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Thread: My experiences with Windows 8 as a consumer

  1. #1

    Default My experiences with Windows 8 as a consumer

    So Windows 8 has been out for a while as a consumer preview and quite a few people have had a go at it. Some have liked it, others have not and for the most part its better for tablet users than those of us with two hands and a keyboard and mouse. Concurrent to my long-term review of Linux, I'll be looking at Windows 8 as a replacement for my desktop install of Windows 7 Professional and I'll see if my heart has any love for it. I'll be starting the experiment soon using the free Consumer Preview in a virtual machine, but some of you may have the opportunity to house the install natively on another hard drive or a separate partition.

    Join me as I try to figure out why reinventing the wheel is such a popular idea. (columns are on the way)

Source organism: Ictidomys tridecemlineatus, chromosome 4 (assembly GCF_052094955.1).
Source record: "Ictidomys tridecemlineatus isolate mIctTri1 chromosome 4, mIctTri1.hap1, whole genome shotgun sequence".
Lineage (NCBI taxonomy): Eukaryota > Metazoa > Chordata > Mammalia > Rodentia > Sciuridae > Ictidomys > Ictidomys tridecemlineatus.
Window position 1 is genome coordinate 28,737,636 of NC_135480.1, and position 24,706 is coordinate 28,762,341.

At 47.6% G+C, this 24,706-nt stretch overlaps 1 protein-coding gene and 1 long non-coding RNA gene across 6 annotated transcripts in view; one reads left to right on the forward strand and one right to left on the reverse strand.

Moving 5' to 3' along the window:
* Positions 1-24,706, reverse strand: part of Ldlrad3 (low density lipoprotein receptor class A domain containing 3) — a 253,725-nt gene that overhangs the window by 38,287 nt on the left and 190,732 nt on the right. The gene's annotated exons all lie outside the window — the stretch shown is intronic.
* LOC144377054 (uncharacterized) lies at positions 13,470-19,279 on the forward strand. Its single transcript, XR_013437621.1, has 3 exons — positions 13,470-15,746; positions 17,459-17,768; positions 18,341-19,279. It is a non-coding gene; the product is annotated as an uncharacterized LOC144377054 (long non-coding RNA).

Download the Consumer Preview:
    Windows 8 Consumer Preview 32-bit (2.5GB)
    Windows 8 Consumer Preview 64-bit (3.3GB)

    The ISOs are on a hosted server which supports the resume function. For virtual machines, I suggest users install Oracle's Virtualbox software, assign at least 1GB of RAM to the OS and enable the option to use your graphics card for 2D and 3D acceleration.
    Last edited by Wesley; 31-05-2012 at 01:55 PM.

  2. #2

    Default Re: My experiences with Windows 8 as a consumer

    As I started helping others find their way around in computer class, I began to write instructions for them and they all started with “Click the Start button”. Years later at my ex-girlfriend’s house I first toyed with a Longhorn beta and began using the search feature extensively in later builds on my laptop. In college I got my hands on Windows 7 Beta, and things since have never been sweeter. However, I still find myself having to teach people to remember that the Start Orb in 7 and Button in XP were fundamentally the same thing.


    Lamenting the loss of the Start Orb/Button

  3. #3

    Default Re: My experiences with Windows 8 as a consumer

    Latest Windows 8 screens show a lack of Aero